The term superspreader refers to an infected person who transmits the virus to more people than the average patient does. For the coronavirus, that average number, known as R0 (pronounced "R-naught"), so far seems to hover between 2 and 2.5.  So anyone who passes the virus to three people or more could be considered a superspreader.

A superspreader event, then, is a set of circumstances that facilitates excessive transmission. In one well-known example, a person transmitted the virus to 52 others during a choir practice in Mt. Vernon, Washington, in March. A superspreader event in Arkansas the same month, meanwhile, involved a pastor and his wife who attended church events a few days before they developed coronavirus symptoms. Of the 92 people they came into contact with, 35 got sick. Seven had to be hospitalized, and three died.

In that sense, it's not so much individual people who are innate "superspreaders" — it's a type of activity that enables them to pass the virus to lots of people.

Those activities generally involve large gatherings, most often indoors, in which lots of people from different households come into close, extended contact, such as religious services or parties. Research has found the risk of coronavirus transmission to be highest indoors in poorly ventilated spaces.

"You can't have a superspreading event unless there are a lot of people around, so you have to be very careful still about gatherings of people of any size," William Schaffner, an infectious-disease expert at Vanderbilt University, previously told Business Insider.

That's why offices and restaurants can be hot spots; a study of an outbreak in a South Korean call center showed that almost half the employees on one floor got infected. Nearly all of them sat in the same section.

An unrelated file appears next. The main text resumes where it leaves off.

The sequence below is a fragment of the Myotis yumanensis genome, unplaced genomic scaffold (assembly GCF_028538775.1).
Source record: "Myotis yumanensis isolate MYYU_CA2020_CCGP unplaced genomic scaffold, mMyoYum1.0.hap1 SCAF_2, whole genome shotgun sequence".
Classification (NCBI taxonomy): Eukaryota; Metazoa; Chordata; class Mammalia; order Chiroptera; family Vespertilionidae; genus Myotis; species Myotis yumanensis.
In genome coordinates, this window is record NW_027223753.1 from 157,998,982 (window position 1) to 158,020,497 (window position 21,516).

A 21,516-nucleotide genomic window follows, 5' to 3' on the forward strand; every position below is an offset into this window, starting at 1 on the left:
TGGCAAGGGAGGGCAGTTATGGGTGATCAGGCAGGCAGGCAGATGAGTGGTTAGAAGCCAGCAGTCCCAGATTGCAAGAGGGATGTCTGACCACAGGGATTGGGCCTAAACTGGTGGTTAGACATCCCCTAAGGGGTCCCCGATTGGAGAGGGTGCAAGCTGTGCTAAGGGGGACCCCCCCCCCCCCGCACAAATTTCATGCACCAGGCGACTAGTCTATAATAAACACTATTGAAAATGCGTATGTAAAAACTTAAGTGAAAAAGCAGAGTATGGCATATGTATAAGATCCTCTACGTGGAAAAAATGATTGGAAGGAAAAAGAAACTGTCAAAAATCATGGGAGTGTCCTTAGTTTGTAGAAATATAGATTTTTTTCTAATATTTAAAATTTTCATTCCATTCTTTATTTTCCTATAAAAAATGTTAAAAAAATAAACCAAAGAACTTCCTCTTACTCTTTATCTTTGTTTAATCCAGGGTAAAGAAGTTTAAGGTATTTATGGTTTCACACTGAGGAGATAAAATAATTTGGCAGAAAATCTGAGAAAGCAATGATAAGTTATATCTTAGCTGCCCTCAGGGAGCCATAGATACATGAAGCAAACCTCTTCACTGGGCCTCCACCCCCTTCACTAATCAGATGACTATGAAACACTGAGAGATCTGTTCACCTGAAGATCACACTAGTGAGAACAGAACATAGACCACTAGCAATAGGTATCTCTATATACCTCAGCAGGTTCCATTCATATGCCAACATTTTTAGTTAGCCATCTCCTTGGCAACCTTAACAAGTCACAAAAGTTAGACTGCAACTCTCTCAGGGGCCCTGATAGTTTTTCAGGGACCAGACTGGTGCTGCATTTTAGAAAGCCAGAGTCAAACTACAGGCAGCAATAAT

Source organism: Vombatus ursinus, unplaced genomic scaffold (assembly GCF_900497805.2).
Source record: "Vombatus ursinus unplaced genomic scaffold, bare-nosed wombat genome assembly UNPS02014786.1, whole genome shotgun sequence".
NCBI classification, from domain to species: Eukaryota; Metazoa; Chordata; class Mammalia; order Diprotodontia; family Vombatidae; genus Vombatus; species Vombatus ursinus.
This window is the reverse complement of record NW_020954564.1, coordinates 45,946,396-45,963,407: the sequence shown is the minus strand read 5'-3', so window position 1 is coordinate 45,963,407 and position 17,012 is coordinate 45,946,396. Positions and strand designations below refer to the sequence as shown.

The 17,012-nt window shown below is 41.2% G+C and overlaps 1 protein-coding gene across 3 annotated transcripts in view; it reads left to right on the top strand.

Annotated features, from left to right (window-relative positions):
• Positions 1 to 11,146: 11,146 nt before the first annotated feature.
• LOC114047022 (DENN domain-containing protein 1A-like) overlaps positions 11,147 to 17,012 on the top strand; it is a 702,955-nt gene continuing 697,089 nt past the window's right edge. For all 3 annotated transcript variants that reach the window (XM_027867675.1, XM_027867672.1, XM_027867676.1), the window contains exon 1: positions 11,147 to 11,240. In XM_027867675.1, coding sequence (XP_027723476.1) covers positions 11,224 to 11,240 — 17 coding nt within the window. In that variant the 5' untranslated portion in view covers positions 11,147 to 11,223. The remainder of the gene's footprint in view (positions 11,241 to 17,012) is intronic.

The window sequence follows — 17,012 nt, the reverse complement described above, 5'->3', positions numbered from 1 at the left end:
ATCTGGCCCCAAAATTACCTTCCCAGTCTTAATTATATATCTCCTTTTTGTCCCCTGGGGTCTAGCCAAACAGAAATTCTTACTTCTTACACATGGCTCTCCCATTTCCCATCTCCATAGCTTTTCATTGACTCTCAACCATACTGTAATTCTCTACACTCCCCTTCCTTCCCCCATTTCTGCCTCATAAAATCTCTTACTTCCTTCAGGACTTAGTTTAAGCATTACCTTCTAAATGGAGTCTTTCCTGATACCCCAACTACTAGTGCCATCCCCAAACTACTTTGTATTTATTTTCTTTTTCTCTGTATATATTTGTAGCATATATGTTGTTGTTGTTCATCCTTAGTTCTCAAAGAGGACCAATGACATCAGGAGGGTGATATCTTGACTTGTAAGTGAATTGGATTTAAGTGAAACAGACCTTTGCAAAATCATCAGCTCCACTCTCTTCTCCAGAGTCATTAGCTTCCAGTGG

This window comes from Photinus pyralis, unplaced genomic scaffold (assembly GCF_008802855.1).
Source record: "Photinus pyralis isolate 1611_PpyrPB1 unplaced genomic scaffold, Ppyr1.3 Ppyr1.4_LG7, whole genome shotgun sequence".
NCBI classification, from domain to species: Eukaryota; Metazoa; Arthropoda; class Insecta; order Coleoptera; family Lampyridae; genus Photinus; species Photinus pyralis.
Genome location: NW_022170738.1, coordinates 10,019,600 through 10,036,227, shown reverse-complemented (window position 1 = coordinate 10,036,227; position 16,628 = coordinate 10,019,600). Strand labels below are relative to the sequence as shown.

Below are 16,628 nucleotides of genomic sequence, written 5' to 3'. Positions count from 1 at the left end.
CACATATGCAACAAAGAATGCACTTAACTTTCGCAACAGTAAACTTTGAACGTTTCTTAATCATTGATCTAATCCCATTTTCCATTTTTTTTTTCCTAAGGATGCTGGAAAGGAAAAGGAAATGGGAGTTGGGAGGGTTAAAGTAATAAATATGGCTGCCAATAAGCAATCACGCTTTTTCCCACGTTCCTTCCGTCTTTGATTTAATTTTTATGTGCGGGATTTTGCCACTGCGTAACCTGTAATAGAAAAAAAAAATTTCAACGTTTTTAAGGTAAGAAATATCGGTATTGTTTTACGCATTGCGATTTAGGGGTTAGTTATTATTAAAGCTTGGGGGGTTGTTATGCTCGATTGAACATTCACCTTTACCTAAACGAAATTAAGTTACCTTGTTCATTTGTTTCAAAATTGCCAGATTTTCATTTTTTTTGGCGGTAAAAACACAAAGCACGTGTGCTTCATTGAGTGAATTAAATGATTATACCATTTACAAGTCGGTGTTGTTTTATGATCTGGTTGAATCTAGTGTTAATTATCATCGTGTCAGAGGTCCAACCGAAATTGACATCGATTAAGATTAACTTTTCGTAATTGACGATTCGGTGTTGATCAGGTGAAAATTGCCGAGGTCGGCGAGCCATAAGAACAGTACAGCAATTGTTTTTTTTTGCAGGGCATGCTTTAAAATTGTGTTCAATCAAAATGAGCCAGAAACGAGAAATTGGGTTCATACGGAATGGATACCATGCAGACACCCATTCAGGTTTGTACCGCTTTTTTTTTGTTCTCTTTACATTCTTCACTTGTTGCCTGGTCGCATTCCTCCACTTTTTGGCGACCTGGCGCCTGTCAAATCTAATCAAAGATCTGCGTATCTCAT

The Rose Garden event was mostly outside, but that didn't mean it wasn't high-risk, according to Linsey Marr, a coronavirus aerosols researcher at Virginia Tech.

"Certainly parts of it were indoors — that would be more conducive to spread a transmission. But from looking at the pictures outdoors, people were seated very close to each other, not wearing masks for an extended period of time," Marr said. "So I don't think we can rule out transmission occurring outdoors in this case also."

Superspreading events account for most coronavirus transmission

Superspreader events account for most new coronavirus infections worldwide. A recent preliminary report published in the CDC journal Emerging Infectious Diseases found that of 3,184 confirmed cases of COVID-19 in Japan, at least 61% could be traced to 61 large clusters traced to group settings like bars, restaurants, and offices. 

The Hong Kong research on transmission found that 70% of people with COVID-19 didn't pass the virus to anyone else at all. The rest accounted for the entirety of the virus' spread in the study.

"Superspreading events are happening more than we expected, more than what could be explained by chance," Ben Cowling, one of the study's coauthors, previously told Business Insider. "The frequency of superspreading is beyond what we could have imagined." 

Cowling added: "If we could stop the superspreading from happening, we'd benefit the most people."